Afternoon Tea & Pandas: An Adventure at Edinburgh Zoo

It is a dreary Autumn afternoon in Edinburgh as we make our way through the penguins to the grand ivy-covered manor house. A warm brew and an array of delectable sweet treats is the little of luxury that we needed to continue our adventure up the steep hillside of Edinburgh Zoo to discover all the wonderful creatures within…

What could be better than a day out at the zoo and delicious cake? This September, enjoy a delicious afternoon tea in the beautiful Mansion House during a great day out exploring Edinburgh Zoo.

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Today’s adventure is all thanks to Stuart, who was marvellous enough to gift me this fantastic afternoon tea at Edinburgh Zoo as a treat to cheer me up from all the weirdness of 2020. It was really nice to be able to get out into the real world and actually go on a zoo adventure again… even if it was socially distanced!!

The afternoon tea itself was exquisite. We were served my favourite Eteaket teas, alongside a selection of finely cut sandwiches, oven baked scones with Chantilly cream and preserves, and a selection of hand-crafted pastries. The staff were also brilliant at handling dietary requirement requests. I don’t like drawing attention to myself in public settings, and asking for something off-menu is one of those social situations that gives me anxiety, but in this case veganism was very much on their menu, and I was fully catered for.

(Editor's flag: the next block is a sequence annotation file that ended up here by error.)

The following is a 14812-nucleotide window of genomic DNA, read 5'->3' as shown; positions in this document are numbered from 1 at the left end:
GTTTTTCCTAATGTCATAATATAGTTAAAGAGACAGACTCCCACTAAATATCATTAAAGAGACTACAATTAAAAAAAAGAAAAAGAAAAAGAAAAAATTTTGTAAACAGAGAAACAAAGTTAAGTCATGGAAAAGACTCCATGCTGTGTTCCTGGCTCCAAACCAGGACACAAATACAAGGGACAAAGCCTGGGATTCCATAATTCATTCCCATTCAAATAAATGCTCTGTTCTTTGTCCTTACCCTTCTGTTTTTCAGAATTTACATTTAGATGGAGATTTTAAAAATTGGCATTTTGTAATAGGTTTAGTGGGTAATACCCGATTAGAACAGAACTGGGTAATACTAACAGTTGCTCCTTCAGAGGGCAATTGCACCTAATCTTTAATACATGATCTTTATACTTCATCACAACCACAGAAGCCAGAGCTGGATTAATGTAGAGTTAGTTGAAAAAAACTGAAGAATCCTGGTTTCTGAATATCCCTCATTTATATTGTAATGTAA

The afternoon tea was held inside the manor house, and I was excited to take a peek inside, as it had always intrigued me on my previous visits. The dark wooden carvings around the house were stunning, and I enjoyed the animal themes that they depicted, especially the beautiful winged dragons that stood proudly guarding the grand staircase. I was a little disappointed by some of the soft furnishings, and decorative elements. The tables and chairs themselves felt like leftovers from an office party, and the wallpaper was cheap and did not suit the rest of the interior. It was weird. I feel like the insides needed a little makeover, and some help into creating an atmosphere and design that was more in keeping with the opulent vibe of the original ornate wood carvings, and the grandiose exterior. I mean, I was sitting underneath a framed portrait of the Queen after all!!